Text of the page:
Skip navigation
October 17, 2013

Frieze London: What Was Contemporary Art?

The Frieze Art Fair in London opens to the public today. Frieze London is unique in that it is one of only a few fairs to focus exclusively on contemporary art and living artists. In What Was Contemporary Art?, Richard Meyer explores the idea of "the contemporary" in art and how to approach its historical contextualization. This excerpt from the Afterward of the book explains Meyer's method in doing so: 


In approaching the contemporary as a historical phenomenon, I follow the example of my life partner, the performance scholar and theater historian David Román. In Performance in America: Contemporary U.S. Culture and the Performing ArtsRomán observes that “critical efforts to theorize the contemporary are often accused of being ‘presentist’: a focus on the contemporary is presumed to come at the expense of history, as if the contemporary could only be understood as antagonistic to the past, or in a mutually exclusive relationship to it.” His 2005 book challenges this presumption by showing that “contemporary performance is itself already embedded in a historical archive of past performances that help contextualize the work in history. In this way, the contemporary participates in an ongoing dialogue with previously contemporary works now relegated to literary history, the theatrical past, or cultural memory.”...Rather than trying to keep up with the ever-quickening pace of the contemporary, Román looked back through recent works to find a wealth of prior performances—from the nineteenth-century saloon songs to golden-era Broadway musicals—embedded within them. In so doing, he revealed how a performance could be both contemporary and historical, both thoroughly up-to-date and deeply archival.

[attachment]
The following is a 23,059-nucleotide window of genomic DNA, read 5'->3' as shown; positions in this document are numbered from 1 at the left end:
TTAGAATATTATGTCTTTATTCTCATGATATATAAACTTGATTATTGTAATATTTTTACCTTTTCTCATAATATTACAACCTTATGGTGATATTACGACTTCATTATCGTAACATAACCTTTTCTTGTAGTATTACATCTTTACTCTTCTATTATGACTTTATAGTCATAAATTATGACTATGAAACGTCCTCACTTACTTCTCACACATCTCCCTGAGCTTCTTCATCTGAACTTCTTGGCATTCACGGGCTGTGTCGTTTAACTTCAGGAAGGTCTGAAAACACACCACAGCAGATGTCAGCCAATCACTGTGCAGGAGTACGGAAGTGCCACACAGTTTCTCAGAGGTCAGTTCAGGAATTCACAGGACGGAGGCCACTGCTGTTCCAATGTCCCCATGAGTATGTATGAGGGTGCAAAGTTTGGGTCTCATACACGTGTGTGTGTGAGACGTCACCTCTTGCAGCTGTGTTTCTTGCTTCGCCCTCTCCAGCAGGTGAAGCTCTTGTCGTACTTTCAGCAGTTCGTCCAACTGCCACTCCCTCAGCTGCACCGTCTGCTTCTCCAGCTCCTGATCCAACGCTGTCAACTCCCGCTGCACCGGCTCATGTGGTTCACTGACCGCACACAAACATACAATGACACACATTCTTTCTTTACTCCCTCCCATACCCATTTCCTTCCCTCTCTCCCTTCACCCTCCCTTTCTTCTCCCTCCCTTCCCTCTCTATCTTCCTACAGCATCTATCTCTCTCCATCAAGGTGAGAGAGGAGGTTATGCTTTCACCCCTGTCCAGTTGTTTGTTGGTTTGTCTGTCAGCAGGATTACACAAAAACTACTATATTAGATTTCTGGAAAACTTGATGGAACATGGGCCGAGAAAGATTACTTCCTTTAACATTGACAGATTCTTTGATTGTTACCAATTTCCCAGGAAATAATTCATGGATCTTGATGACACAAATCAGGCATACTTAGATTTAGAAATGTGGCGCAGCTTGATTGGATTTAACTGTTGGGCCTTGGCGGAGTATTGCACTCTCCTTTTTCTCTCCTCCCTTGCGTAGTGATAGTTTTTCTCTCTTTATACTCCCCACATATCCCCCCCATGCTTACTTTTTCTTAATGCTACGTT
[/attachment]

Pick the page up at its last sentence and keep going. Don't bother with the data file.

What Was Contemporary Art? has likewise sought to demonstrate the dialectical relationship of (once) current cultural production to the historical past. To do so, it has focused on visual art and its reproduction in the United States in the first half of the twentieth century.

Responses to the blog post